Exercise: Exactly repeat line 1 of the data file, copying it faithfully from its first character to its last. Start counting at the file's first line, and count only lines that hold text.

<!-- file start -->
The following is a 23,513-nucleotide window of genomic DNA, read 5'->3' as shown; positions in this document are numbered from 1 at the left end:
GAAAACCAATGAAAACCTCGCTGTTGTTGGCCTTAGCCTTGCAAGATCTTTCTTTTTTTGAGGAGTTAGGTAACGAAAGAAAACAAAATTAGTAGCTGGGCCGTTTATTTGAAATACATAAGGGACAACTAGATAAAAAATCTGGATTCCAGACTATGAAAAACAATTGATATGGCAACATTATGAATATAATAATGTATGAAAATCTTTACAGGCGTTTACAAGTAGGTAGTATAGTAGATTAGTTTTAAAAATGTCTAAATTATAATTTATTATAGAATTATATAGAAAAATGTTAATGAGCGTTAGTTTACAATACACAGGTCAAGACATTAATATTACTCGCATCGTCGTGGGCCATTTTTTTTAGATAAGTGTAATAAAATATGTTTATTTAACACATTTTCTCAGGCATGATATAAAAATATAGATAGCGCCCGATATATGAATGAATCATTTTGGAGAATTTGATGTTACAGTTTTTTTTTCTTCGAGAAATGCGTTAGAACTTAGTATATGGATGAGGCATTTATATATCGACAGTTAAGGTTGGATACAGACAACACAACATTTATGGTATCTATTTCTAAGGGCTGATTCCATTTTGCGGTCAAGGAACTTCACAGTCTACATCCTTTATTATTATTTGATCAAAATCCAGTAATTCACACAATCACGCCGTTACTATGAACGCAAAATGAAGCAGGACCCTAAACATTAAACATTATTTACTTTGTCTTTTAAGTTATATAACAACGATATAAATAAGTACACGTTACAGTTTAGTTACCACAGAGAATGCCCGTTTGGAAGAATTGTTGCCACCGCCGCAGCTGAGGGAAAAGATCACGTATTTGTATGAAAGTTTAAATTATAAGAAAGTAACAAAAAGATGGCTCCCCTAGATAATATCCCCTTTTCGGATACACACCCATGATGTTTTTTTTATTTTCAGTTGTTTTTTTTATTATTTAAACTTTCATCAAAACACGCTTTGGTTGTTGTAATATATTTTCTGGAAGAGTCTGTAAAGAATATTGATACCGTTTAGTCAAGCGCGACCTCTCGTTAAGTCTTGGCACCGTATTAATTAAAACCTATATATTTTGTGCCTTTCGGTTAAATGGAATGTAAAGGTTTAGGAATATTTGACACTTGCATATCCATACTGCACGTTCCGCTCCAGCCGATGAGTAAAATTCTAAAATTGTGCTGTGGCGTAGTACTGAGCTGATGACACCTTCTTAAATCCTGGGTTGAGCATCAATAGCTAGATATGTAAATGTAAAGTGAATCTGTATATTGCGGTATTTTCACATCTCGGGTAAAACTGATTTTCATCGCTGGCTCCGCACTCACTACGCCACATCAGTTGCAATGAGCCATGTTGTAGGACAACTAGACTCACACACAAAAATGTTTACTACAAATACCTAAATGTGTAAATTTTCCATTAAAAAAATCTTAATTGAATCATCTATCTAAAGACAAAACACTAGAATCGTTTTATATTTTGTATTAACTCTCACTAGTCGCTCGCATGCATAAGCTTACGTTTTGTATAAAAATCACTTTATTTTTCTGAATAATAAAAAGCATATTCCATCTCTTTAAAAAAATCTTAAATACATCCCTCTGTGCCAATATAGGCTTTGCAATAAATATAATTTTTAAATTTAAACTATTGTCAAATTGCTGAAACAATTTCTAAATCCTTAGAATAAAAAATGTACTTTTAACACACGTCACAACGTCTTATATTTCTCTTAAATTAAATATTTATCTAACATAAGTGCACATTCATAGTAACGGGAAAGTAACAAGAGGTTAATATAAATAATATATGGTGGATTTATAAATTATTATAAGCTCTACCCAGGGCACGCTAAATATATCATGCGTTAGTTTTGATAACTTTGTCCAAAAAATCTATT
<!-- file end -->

The following is a 23,513-nucleotide window of genomic DNA, read 5'->3' as shown; positions in this document are numbered from 1 at the left end: